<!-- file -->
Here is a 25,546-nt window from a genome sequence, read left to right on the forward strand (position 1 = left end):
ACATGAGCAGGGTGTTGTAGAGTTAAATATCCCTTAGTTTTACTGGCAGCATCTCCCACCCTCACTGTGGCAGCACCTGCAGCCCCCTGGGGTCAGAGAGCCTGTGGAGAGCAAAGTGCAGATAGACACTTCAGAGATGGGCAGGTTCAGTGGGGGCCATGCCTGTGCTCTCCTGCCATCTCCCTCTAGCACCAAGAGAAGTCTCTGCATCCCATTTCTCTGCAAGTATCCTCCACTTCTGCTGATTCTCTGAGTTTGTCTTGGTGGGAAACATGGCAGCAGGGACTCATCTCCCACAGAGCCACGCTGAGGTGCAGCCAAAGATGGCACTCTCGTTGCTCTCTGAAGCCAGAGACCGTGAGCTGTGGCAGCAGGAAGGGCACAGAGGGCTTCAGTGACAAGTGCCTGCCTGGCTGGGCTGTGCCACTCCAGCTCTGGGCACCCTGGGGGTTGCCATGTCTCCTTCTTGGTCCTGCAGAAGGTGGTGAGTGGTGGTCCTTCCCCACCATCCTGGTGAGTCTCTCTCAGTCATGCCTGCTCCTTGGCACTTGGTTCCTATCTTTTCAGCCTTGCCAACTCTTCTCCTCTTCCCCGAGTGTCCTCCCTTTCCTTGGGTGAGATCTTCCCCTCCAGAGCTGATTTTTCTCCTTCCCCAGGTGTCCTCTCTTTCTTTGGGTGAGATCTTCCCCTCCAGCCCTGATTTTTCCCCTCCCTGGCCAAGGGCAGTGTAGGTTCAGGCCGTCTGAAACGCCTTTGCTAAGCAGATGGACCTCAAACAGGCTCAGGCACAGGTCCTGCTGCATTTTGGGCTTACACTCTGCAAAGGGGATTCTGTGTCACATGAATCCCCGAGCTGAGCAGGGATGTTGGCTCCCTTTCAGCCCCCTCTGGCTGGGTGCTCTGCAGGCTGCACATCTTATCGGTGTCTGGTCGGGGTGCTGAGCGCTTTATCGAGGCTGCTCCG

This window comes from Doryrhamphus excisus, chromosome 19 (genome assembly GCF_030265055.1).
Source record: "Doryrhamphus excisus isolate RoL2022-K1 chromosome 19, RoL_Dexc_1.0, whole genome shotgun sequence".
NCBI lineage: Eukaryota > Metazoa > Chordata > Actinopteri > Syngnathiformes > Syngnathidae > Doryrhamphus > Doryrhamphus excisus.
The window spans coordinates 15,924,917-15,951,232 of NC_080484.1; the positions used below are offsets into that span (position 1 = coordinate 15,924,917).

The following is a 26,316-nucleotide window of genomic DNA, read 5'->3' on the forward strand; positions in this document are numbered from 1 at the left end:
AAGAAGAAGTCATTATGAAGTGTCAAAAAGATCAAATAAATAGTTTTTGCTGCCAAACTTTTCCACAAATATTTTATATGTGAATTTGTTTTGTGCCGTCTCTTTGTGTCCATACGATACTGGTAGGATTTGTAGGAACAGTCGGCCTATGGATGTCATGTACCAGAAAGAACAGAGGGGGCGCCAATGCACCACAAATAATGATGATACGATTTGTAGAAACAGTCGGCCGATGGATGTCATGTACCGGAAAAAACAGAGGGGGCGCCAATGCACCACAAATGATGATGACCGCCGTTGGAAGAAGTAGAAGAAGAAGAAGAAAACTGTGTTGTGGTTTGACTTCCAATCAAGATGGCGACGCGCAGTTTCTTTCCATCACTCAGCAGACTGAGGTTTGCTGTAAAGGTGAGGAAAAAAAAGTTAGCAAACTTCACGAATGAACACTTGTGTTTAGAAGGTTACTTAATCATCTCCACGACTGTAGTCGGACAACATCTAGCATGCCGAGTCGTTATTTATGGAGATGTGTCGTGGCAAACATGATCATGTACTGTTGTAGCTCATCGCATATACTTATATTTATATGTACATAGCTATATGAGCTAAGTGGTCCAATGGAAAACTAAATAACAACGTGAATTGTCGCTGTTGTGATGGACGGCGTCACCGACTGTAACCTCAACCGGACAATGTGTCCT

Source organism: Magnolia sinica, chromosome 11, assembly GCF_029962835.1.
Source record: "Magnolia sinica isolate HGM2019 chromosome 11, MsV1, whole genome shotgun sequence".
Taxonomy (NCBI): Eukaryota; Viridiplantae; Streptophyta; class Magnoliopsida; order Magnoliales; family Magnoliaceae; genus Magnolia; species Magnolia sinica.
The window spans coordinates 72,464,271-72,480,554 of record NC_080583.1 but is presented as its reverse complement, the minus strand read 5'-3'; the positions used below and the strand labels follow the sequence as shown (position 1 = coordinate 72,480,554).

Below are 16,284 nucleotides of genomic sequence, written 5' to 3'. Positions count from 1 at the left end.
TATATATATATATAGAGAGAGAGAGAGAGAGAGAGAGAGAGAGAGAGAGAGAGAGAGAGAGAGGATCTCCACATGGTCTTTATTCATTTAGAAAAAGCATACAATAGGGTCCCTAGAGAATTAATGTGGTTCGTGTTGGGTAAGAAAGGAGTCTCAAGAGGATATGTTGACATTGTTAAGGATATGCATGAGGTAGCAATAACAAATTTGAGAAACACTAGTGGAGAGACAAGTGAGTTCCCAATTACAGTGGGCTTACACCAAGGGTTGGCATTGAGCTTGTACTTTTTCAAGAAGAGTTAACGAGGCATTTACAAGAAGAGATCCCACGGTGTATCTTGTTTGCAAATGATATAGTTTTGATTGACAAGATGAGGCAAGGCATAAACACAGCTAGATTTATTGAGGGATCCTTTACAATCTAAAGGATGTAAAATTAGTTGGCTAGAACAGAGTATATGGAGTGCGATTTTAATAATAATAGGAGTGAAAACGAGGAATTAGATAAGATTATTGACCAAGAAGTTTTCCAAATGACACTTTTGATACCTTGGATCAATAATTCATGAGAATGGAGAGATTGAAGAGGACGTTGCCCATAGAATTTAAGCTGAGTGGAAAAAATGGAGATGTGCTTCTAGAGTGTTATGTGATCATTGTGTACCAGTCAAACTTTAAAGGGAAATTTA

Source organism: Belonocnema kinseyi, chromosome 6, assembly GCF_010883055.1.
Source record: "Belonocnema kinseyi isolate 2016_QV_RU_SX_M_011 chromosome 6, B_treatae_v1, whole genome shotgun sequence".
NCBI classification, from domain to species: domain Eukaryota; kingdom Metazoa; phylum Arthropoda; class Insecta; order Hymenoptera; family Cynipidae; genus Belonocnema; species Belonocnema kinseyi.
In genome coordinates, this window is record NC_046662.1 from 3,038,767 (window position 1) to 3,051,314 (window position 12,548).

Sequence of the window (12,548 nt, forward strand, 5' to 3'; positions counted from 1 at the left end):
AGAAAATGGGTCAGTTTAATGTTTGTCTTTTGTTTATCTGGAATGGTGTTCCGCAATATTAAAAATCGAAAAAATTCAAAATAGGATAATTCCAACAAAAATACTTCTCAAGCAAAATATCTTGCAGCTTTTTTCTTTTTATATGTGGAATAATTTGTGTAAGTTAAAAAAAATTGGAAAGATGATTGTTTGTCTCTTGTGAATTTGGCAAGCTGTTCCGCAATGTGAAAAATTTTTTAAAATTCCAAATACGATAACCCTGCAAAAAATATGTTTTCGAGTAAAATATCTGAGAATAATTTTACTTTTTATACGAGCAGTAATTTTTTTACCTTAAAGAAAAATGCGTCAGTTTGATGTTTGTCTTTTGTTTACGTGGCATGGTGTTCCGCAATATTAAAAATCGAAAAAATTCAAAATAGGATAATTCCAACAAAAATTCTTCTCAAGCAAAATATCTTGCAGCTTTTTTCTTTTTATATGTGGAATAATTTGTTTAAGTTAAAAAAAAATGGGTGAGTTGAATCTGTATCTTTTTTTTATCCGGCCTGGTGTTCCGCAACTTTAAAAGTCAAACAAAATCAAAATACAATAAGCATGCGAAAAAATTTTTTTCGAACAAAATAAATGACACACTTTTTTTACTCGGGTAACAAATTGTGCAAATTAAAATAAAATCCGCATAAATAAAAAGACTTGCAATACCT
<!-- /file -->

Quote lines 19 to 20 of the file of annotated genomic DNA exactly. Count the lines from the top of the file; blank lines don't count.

Sequence of the window (12,548 nt, forward strand, 5' to 3'; positions counted from 1 at the left end):
AGAAAATGGGTCAGTTTAATGTTTGTCTTTTGTTTATCTGGAATGGTGTTCCGCAATATTAAAAATCGAAAAAATTCAAAATAGGATAATTCCAACAAAAATACTTCTCAAGCAAAATATCTTGCAGCTTTTTTCTTTTTATATGTGGAATAATTTGTGTAAGTTAAAAAAAATTGGAAAGATGATTGTTTGTCTCTTGTGAATTTGGCAAGCTGTTCCGCAATGTGAAAAATTTTTTAAAATTCCAAATACGATAACCCTGCAAAAAATATGTTTTCGAGTAAAATATCTGAGAATAATTTTACTTTTTATACGAGCAGTAATTTTTTTACCTTAAAGAAAAATGCGTCAGTTTGATGTTTGTCTTTTGTTTACGTGGCATGGTGTTCCGCAATATTAAAAATCGAAAAAATTCAAAATAGGATAATTCCAACAAAAATTCTTCTCAAGCAAAATATCTTGCAGCTTTTTTCTTTTTATATGTGGAATAATTTGTTTAAGTTAAAAAAAAATGGGTGAGTTGAATCTGTATCTTTTTTTTATCCGGCCTGGTGTTCCGCAACTTTAAAAGTCAAACAAAATCAAAATACAATAAGCATGCGAAAAAATTTTTTTCGAACAAAATAAATGACACACTTTTTTTACTCGGGTAACAAATTGTGCAAATTAAAATAAAATCCGCATAAATAAAAAGACTTGCAATACCT